A recent report from the Women’s Health Initiative MRI Study finds the relationship between depressive symptoms and regional brain volumes with increased subclinical cerebrovascular disease in women past the menopausal transition.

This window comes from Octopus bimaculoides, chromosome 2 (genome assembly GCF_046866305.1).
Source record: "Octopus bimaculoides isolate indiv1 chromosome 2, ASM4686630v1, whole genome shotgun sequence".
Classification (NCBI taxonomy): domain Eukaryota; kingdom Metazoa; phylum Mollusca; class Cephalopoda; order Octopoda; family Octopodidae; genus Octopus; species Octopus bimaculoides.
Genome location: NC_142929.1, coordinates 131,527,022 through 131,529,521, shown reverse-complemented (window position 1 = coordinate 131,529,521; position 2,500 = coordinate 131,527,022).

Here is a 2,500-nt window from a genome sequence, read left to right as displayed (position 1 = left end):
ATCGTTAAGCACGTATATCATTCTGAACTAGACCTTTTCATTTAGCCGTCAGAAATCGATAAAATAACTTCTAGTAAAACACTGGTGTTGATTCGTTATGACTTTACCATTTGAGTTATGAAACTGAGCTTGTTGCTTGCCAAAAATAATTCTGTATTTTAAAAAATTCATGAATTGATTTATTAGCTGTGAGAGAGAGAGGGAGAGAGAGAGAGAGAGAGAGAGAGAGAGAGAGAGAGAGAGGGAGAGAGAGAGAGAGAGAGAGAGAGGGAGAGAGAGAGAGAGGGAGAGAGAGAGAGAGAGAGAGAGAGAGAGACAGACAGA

A total of 18% the women met the criteria signifying elevated depression and of those depressed, the women had lower cognitive function and were more likely to have a history of prior hormone therapy. Elevated depressive signs were associated with lower superior, middle and inferior frontal and lateral orbital volumes, relative to the reference cohort. After adjusting for demographic, lifestyle, baseline cognitive function, cardiovascular risk factors, hormone replacement therapy, and antidepressant use, a significant difference remained between the depressed and non depressed women. The findings add to the increasing body of evidence that late life depression is both associated with an increased risk of mild cognitive impairment and dementia in the elderly, and is associated with brain volume changes.